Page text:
adhesions, as well as to release adhesions between the tendons and
capsule on the articular side. With acute tears, where there are no
fixed contractures, mobilization proceeds quite easily. In large or
massive chronic tears, these blunt releases may not be sufficient to
restore mobile musculotendinous units to their insertion on the greater
tuberosity. The torn tendon may be tethered by the adjacent intact
tendon. Sharp release of the coracohumeral ligament at the base of the
coracoid may assist with mobilization of the supraspinatus tendon.
Additionally, as described by Bigliani, an “anterior interval slide” or
sharp release of the interval between the supraspinatus and
subscapularis tendons is performed when necessary (Fig. 39-2C). A similar release between the infraspinatus and supraspinatus is also occasionally needed.
The greater tuberosity is prepared by removing bony
excrescences and residual fibrous tissue down to a bleeding bony base.
The lesser tuberosity is similarly prepared if the subscapularis tendon
is torn. Multiple bone tunnels are constructed, as previously
described, using a sharp curved awl and a trocar-tipped needle. The
location and number of tunnels varies according to the size of the
tear. Through each


the tunnels, two no. 1 or no. 2 braided nonabsorbable sutures are
passed to maximize the number of sutures available for tendon-to-bone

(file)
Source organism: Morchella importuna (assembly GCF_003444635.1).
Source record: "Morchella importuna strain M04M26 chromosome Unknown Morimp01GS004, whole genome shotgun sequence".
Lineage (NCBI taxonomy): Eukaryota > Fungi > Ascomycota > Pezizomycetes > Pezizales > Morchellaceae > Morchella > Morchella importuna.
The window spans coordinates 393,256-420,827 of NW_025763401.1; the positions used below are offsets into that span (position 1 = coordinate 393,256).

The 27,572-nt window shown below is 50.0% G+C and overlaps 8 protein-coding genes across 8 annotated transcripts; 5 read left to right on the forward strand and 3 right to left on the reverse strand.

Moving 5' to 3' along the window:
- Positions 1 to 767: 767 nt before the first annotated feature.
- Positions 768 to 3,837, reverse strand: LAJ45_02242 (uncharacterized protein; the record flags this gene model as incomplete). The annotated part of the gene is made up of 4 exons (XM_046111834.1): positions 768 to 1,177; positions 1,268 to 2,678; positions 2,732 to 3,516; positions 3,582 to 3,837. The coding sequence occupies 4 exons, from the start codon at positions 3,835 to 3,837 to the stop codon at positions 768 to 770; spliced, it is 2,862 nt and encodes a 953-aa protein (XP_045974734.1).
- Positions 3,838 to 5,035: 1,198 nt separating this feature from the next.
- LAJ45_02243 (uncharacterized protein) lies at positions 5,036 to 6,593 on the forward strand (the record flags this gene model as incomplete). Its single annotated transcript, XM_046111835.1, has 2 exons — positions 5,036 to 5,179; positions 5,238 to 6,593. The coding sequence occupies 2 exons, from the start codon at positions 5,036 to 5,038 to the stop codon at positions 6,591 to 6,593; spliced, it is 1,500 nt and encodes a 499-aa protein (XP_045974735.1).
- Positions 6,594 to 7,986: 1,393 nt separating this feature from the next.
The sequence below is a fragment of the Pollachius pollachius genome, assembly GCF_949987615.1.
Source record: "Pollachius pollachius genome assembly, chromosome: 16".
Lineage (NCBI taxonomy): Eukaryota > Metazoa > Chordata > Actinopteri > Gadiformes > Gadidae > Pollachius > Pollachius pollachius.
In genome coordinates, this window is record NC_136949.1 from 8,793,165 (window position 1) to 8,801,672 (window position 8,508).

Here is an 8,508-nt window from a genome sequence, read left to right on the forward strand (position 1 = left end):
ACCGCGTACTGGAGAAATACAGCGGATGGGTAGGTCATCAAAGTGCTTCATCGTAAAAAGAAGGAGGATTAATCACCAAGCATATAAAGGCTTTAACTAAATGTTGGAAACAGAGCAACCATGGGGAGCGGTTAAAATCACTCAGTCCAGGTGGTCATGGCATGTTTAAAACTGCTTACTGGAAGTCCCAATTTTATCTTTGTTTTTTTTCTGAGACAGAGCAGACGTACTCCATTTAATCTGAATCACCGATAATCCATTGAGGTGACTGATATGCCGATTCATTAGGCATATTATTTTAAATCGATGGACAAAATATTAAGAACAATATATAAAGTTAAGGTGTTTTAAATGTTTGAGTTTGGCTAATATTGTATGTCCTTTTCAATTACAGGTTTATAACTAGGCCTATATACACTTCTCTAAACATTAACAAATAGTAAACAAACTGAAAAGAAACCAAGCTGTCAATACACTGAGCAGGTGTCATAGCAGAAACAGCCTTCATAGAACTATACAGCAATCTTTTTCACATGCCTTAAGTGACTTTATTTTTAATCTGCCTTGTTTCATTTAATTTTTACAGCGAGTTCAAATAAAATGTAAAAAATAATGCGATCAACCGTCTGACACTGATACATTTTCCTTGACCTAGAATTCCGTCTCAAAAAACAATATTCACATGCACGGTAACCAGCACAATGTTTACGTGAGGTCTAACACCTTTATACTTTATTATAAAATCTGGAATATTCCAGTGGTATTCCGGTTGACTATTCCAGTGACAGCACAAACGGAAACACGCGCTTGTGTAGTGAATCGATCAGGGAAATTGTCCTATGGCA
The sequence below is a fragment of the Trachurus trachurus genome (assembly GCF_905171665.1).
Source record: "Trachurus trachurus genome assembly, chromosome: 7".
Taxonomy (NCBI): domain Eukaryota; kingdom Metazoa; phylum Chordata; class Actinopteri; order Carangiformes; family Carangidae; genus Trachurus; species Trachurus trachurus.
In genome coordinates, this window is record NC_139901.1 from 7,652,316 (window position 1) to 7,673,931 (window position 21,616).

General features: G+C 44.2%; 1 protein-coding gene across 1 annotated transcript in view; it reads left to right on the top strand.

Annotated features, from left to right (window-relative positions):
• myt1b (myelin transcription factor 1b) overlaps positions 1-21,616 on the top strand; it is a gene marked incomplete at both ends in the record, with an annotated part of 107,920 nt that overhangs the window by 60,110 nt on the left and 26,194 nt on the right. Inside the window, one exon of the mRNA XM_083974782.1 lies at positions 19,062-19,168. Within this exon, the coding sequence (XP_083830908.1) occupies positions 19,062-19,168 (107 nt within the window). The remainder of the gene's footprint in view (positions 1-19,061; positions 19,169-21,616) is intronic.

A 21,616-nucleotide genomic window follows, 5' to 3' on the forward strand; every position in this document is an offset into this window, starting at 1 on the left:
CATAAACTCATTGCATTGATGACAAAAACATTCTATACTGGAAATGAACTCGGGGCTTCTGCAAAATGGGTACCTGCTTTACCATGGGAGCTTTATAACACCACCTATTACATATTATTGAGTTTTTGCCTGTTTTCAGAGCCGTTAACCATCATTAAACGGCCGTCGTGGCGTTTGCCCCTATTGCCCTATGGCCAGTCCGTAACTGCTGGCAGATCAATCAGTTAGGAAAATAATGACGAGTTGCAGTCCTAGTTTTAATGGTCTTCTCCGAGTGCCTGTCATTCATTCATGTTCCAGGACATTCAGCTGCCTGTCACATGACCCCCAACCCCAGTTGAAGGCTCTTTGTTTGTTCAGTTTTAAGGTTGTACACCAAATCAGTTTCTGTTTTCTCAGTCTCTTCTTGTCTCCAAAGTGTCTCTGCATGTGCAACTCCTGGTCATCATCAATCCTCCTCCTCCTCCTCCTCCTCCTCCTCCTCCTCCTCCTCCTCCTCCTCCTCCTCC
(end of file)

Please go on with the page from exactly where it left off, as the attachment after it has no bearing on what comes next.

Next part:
repair and to disperse the stresses in the repaired tendons. Simple
sutures are preferred if the tendon is of stout quality, but modified
Mason-Allen sutures may also be used if the tissue is of poorer
quality. The sutures are tied with the arm at the side in slight
flexion and neutral to slight internal rotation. Tendon-to-tendon
sutures are passed to repair the intervals that have been released. If
the biceps tendon is intact in its groove, it is left alone. If there
is significant fraying of the tendon (>50% of the tendon thickness)
or if it is subluxed, tenodesis is performed, and the intra-articular
portion is excised. Using the techniques described, complete repair can
usually be achieved. However, occasionally with three- and four-tendon
tears, this is not possible, and partial repair is performed. In these
rare cases, the emphasis is on restoring tissue both anteriorly and
posteriorly, and there may be a residual defect superiorly. When the
tendon repair has been completed, the split in the deltoid is repaired
with no. 1 nonabsorbable braided sutures. A subcuticular skin closure
is then performed.

Figure 39-2 A:
The deltoid split starts anterior to the acromioclavicular joint and
extends in an anterolateral raphe for 4 cm distal to the anterolateral
corner of the acromion. B: This deltoid
split is centered over the greater tuberosity and affords good access
to the torn tendons (especially posteriorly). C:
A sharp release of the rotator interval and coracohumeral ligament to
the base of the coracoid or “interval slide” assists with mobilization
of a chronically retracted supraspinatus tendon. (From